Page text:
If there are no signs for systemic infections, antiseptic therapy is to be used, because modern antiseptics do not have systemic side effects and do not lead to antimicrobial resistance. But in situations, when the clinically manifested wound infection is associated with systemic spread of infection, antisepsis and antibiosis are indicated parallel.

Antiseptic agents: Options for local antiseptic therapy are mainly xenobiotic agents. The ideal antiseptic should be strong enough to kill bacteria within an adequate exposure time without harming host cells and tissues. Nowadays, highly effective xenobiotic agents with low toxic or irritative potential are available [11], [12].

To calculate the difference between microbicidal activity and cytotoxicity, the combined assessment of cytotoxicity and antimicrobial activity allows the assessment of appropriate dilution of antiseptic agents, which is both biocompatible to host tissue and effective against bacteria. The resulting dimensionless so-called biocompatibility index (BI) is the ratio of the concentration at which 50% of murine fibroblasts are damaged, and the microbicidal effect, i.e., the concentration at which the baseline burden of the test microorganisms is reduced by at least 3 log (99.9%). Under the present normally used antiseptics only polihexanide and octenidine have a BI>1, for triclosan, chlorhexidin, PVP iodine and silver compounds the BI is <1 [13], [14]. Therefore, only polihexanide and octenidine are of further scientific and practical interest (Table 2 [Tab. 2]).

The efficacy and safety of polihexanide and octenidine was shown in numerous studies [10], [15], [16], [17], [18], [19], [20].

Physical methods for wound therapy

To control the microbial burden of wounds it can distinguish between methods with indirect or direct antimicrobial efficacy [21].

The constant decontamination by vacuum dressing generates a mechanical wound cleansing [22].

At any investigated time, the amount of colonisation under therapy with water-filtered infrared-A (wIRA) in combination with visible light (VIS) was lesser compared with the group using wIRA+VIS+dexpanthenol cream, which was interpreted as more suppression of the flora due to the stimulation of wound healing by wIRA. wIRA produces a therapeutically usable field of heat in the tissue and increases tissue temperature, tissue oxygen partial pressure, and tissue perfusion. These three factors are decisive for a sufficient tissue supply with energy and oxygen and, consequently, also for wound healing and infection defence by attraction of macrophages, activation of phagocytosis, etc. wIRA can considerably alleviate pain, diminish elevated wound exudation and inflammation, and also show positive immunomodulatory effects [23], [24].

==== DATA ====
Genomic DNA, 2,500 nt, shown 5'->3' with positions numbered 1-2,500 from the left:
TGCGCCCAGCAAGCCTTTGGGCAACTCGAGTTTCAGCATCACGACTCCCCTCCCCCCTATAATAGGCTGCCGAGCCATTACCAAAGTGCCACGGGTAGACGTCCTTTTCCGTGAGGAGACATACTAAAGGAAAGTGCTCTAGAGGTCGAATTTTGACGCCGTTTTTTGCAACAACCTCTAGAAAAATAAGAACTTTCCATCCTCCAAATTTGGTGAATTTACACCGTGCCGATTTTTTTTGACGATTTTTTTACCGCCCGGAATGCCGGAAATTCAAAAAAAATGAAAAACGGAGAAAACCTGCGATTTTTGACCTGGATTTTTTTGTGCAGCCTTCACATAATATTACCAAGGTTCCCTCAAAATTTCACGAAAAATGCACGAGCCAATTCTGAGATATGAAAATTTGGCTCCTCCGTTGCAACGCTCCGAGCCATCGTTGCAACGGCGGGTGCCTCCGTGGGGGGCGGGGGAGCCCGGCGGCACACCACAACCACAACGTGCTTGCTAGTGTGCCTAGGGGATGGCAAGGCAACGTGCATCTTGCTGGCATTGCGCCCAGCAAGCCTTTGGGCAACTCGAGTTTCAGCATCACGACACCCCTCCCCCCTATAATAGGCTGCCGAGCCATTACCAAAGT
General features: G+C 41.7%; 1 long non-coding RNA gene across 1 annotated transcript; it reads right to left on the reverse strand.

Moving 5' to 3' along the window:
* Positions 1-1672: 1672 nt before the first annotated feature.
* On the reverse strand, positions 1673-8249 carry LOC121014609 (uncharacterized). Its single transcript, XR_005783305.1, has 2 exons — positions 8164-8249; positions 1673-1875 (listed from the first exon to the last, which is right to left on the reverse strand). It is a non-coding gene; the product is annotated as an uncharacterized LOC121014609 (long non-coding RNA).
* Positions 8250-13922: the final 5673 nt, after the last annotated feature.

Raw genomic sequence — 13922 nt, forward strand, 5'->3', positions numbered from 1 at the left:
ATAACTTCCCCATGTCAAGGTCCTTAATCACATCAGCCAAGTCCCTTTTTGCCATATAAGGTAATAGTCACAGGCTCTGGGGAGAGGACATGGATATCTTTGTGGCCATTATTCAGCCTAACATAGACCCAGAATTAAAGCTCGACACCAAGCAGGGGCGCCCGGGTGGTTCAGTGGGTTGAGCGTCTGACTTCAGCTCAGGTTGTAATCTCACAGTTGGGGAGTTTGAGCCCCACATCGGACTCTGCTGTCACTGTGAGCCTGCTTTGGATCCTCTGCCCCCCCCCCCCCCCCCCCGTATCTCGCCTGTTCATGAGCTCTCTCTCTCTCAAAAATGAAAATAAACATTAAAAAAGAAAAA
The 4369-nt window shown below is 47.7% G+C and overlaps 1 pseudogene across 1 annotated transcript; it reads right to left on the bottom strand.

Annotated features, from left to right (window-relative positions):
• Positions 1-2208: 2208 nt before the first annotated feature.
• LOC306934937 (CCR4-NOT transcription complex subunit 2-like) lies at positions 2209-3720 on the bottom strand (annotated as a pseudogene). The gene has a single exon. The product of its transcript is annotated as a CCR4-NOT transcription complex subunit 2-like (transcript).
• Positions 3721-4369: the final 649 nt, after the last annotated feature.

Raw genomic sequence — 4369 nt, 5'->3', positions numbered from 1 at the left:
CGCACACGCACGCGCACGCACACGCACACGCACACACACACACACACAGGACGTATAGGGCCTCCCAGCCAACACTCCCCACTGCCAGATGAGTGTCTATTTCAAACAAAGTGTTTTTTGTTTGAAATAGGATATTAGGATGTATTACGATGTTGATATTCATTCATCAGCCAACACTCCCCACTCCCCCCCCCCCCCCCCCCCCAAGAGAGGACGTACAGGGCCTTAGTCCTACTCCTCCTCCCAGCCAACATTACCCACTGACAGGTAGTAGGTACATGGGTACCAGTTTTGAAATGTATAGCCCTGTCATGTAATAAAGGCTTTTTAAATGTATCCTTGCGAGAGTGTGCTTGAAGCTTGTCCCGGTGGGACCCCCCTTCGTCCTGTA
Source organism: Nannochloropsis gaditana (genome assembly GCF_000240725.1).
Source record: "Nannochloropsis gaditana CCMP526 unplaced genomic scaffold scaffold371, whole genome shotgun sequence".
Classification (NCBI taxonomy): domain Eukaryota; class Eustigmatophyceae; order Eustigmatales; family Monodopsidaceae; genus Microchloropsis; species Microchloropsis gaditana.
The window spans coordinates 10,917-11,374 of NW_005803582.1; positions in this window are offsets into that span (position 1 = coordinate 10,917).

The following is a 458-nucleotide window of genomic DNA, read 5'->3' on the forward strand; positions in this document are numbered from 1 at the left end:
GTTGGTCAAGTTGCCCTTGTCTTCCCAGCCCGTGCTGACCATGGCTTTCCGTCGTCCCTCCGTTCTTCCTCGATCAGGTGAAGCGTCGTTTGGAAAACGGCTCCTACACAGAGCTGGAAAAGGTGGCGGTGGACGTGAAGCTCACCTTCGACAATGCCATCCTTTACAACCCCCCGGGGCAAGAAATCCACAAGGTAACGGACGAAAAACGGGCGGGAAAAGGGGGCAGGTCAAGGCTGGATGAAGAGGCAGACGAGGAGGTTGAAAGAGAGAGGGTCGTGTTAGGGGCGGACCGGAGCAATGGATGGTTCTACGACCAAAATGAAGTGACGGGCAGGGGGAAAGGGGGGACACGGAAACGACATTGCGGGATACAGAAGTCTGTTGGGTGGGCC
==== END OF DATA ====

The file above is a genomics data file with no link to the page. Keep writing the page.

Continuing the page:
In addition to reduction of oedema, stimulation of wound clearance by attraction of macrophages, neutrophilic granulocytes, reduction of mast cells, acidifying, stimulation of epithelisation, increase of neogenenesis of capillaries, oxygen- and energy supply as well as stimulation of proliferation of fibroblasts and synthesis of collagen, electric stimulation is direct microbicidal effective [25]. The sum results show an increased healing capacity, which is demonstrated for chronic wounds as well as for skin transplants and myocutaneous flaps [26], [27].

Consequences for usability of low temperature plasma: Low temperature plasma is microbicidal active [28] and could be a valuable addition for wound treatment, because it can be specifically targeted on the superficial layers of the wound and on attached micro-organisms and microbial bio-films without a negative effect on the deeper layers of vital and regenerating tissue.

Natural agents

Recently, natural agents such as medical honey or chitosan and the so-called bio-surgery with maggots have become increasingly interesting.

Medical honey is microbicidal as effective as xenobiotic antiseptics and is also effective against HSV [29], [30]. The mode of action causes a non-invasive debridement of avitalic parts of the wound by its osmolarity, production of H202 in a non-cytotoxic concentration by glucose oxidase and other unidentified components [30], [31], [32], [33], [34]. Indications are herpes labialis (same efficacy as acyclovir without resistance development), high immuno-suppressed patients with chemotherapy induced disturbance of wound healing, infected wounds of newborns, by irradiation induced mucositis and 2nd degree burns [35], [36], [37] .